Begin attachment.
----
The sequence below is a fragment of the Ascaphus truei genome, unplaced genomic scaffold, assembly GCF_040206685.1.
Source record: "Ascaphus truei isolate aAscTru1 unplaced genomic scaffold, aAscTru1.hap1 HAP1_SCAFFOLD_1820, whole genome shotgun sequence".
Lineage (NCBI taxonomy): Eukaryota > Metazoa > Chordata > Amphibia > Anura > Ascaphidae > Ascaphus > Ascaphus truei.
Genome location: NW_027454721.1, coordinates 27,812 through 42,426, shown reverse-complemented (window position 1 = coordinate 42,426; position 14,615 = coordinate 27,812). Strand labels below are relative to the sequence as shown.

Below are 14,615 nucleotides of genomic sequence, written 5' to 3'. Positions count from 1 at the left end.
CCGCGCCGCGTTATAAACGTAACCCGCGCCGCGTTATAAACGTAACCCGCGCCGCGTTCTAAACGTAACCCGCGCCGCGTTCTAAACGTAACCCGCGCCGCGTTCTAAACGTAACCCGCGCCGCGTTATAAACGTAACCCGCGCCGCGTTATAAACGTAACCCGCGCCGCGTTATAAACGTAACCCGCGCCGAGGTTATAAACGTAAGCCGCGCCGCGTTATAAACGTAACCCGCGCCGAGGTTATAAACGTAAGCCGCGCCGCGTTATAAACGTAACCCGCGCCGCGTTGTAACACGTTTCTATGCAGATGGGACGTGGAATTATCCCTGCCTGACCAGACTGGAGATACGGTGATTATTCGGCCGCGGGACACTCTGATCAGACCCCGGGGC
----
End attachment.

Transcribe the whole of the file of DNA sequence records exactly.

The sequence below is a fragment of the Ascaphus truei genome, unplaced genomic scaffold, assembly GCF_040206685.1.
Source record: "Ascaphus truei isolate aAscTru1 unplaced genomic scaffold, aAscTru1.hap1 HAP1_SCAFFOLD_1820, whole genome shotgun sequence".
Lineage (NCBI taxonomy): Eukaryota > Metazoa > Chordata > Amphibia > Anura > Ascaphidae > Ascaphus > Ascaphus truei.
Genome location: NW_027454721.1, coordinates 27,812 through 42,426, shown reverse-complemented (window position 1 = coordinate 42,426; position 14,615 = coordinate 27,812). Strand labels below are relative to the sequence as shown.

Below are 14,615 nucleotides of genomic sequence, written 5' to 3'. Positions count from 1 at the left end.
CCGCGCCGCGTTATAAACGTAACCCGCGCCGCGTTATAAACGTAACCCGCGCCGCGTTCTAAACGTAACCCGCGCCGCGTTCTAAACGTAACCCGCGCCGCGTTCTAAACGTAACCCGCGCCGCGTTATAAACGTAACCCGCGCCGCGTTATAAACGTAACCCGCGCCGCGTTATAAACGTAACCCGCGCCGAGGTTATAAACGTAAGCCGCGCCGCGTTATAAACGTAACCCGCGCCGAGGTTATAAACGTAAGCCGCGCCGCGTTATAAACGTAACCCGCGCCGCGTTGTAACACGTTTCTATGCAGATGGGACGTGGAATTATCCCTGCCTGACCAGACTGGAGATACGGTGATTATTCGGCCGCGGGACACTCTGATCAGACCCCGGGGC